Matthew 5:43. Ye have heard that it hath been said, Thou shalt love thy neighbor, and hate thine enemy.
In this case a command of Scripture had a human antithesis fitted on to
it by depraved minds and this human addition was mischievous. This is a
common method, to append to the teaching of Scripture a something which
seems to grow out of it, or to be a natural inference from it, which
something may be false and wicked. This is a sad crime against the Word
of the Lord. The Holy Spirit will only father his own words. He owns
the precept, "Thou shalt love thy neighbor," but he hates the
parasitical growth of "hate thine enemy." This last sentence is
destructive of that out of which it appears legitimately to grow, since
those who are here styled enemies are, in fact, neighbors. Love is now
the universal law; and our King, who has commanded it, is himself the
pattern of it. He will not see it narrowed down, and placed in a
setting of hate. May grace prevent any of us from falling into this
Matthew 5:44-45. But I say unto you, Love your enemies, bless them that
curse you, do good to them that hate you, and pray for them which
despitefully use you, and persecute you; That ye may be the children of
your Father which is in heaven: for he maketh his sun to rise on the
evil and on the good, and sendeth rain on the just and on the unjust.
Ours it is to persist in loving, even if men persist in enmity. We are
to render blessing for cursing, prayers for persecutions. Even in the
cases of cruel enemies, we are to "do good to them, and pray for them."
We are no longer enemies to any, but friends to all. We do not merely
cease to hate, and then abide in a cold neutrality, but we love where
hatred seemed inevitable. We bless where our old nature bids us curse,
and we are active in doing good to those who deserve to receive evil
from us. Where this is practically carried out, men wonder, respect,
and admire the followers of Jesus. The theory may be ridiculed, but the
practice is reverenced, and is counted so surprising that men attribute
it to some Godlike quality in Christians, and own that they are the
children of the Father who is in heaven. Indeed, he is a child of God
who can bless the unthankful and the evil; for in daily providence the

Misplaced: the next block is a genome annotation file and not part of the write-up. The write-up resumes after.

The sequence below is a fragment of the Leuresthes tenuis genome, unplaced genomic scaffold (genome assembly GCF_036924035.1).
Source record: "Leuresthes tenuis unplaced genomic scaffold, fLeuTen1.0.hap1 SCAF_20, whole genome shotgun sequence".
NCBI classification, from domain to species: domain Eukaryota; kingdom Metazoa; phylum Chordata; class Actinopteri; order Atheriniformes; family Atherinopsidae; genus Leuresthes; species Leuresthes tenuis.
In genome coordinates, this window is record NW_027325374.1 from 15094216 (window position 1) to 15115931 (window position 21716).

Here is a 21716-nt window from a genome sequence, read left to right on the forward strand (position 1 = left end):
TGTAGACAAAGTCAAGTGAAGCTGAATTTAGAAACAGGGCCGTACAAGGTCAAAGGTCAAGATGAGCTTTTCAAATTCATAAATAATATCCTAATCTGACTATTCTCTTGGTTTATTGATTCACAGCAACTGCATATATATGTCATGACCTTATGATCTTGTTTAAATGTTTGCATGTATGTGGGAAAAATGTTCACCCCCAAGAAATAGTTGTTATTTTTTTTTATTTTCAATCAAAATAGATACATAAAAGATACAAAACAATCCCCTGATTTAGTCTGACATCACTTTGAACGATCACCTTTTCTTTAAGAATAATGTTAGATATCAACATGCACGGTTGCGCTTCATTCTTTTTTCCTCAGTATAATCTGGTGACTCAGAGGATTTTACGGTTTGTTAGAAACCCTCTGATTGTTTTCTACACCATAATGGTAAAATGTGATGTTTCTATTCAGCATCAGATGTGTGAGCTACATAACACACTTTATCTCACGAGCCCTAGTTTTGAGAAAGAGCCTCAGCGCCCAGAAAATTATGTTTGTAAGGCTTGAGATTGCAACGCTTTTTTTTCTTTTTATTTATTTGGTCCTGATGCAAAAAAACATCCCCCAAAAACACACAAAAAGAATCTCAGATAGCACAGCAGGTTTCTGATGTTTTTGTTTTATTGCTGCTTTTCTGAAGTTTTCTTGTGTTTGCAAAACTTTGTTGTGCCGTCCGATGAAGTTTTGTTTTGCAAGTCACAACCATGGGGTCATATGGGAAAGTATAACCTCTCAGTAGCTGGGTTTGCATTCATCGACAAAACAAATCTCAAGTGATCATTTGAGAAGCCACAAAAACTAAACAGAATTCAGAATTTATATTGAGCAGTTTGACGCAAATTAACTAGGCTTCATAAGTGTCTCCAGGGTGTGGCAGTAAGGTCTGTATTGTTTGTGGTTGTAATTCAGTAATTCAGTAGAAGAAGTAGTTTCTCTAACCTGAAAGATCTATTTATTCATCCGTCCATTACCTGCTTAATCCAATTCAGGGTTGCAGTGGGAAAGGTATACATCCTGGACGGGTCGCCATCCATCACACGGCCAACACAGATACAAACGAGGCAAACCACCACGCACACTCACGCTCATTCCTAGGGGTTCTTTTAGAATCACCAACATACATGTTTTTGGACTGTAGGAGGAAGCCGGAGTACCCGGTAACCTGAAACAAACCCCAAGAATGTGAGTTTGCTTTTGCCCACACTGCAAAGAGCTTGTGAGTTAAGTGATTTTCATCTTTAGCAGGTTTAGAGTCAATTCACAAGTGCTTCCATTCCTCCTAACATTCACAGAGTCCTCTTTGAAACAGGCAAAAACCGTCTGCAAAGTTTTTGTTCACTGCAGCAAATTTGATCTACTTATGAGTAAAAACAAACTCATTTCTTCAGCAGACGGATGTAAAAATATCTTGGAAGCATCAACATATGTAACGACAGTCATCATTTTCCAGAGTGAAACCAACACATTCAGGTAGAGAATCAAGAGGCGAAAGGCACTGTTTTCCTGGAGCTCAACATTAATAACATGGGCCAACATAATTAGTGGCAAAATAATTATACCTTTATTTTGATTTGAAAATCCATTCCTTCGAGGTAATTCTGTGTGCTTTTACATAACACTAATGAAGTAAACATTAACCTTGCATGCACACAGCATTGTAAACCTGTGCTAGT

Lord is doing this on a great scale, and none but his children will
imitate him. To do good for the sake of the good done, and not because
of the character of the person benefited, is a noble imitation of God.
If the Lord only sent the fertilizing shower upon the land of the
saintly, drought would deprive whole leagues of land of all hope of a
harvest. We also must do good to the evil, or we shall have a narrow
sphere, our hearts will grow contracted, and our sonship towards the
good God will be rendered doubtful.
Matthew 5:46. For if ye love them which love you, what reward have ye? do not even the publicans the same?
Any common sort of man will love those who love him; even tax gatherers
and the scum of the earth can rise to this poor, starveling virtue.
Saints cannot be content with such a groveling style of things. "Love
for love is manlike," but "love for hate" is Christlike. Shall we not
desire to act up to our high calling?
Matthew 5:47. And if ye salute your brethren only, what do ye more than others? do not even the publicans so?
On a journey, or in the streets, or in the house, we are not to confine
our friendly greetings to those who are near and dear to us. Courtesy
should be wide, and none the less sincere because general. We should
speak kindly to all, and treat every man as a brother. Anyone will
shake hands with an old friend, but we are to be cordially courteous
towards every being in the form of man. If not, we shall reach no
higher level than mere outcasts. Even a dog will salute a dog.
Matthew 5:48. Be ye therefore perfect, even as your Father which is in heaven is perfect.
Or, "Ye shall be perfect." We should reach after completeness in love,
fullness of love to all around us. Love is the bond of perfectness; and
if we have perfect love, it will form in us a perfect character. Here
is that which we aim at, perfection like that of God; here is the
manner of obtaining it, namely, by abounding in love; and this suggests
the question of how far we have proceeded in this heavenly direction,
and also the reason why we should persevere in it even to the end,
because as children we ought to resemble our Father. Scriptural
perfection is attainable, it dies rather in proportion than in degree.
A man's character may be perfect and entire, wanting nothing; and yet
such a man will be the very first to admit that the grace which is in
him is at best in its infancy, and though perfect as a child in all its
parts, it has not yet attained to the perfection of full-grown manhood.
What a mark is set before us by our Perfect King, who, speaking from
his mountain-throne, saith, "Be ye perfect, even as your Father which
is in heaven is perfect"! Lord, give what thou dost command; then both
the grace and the glory will be thine alone.
This exposition consisted of readings from Matthew 5:43-48; and Matthew 6:1-4.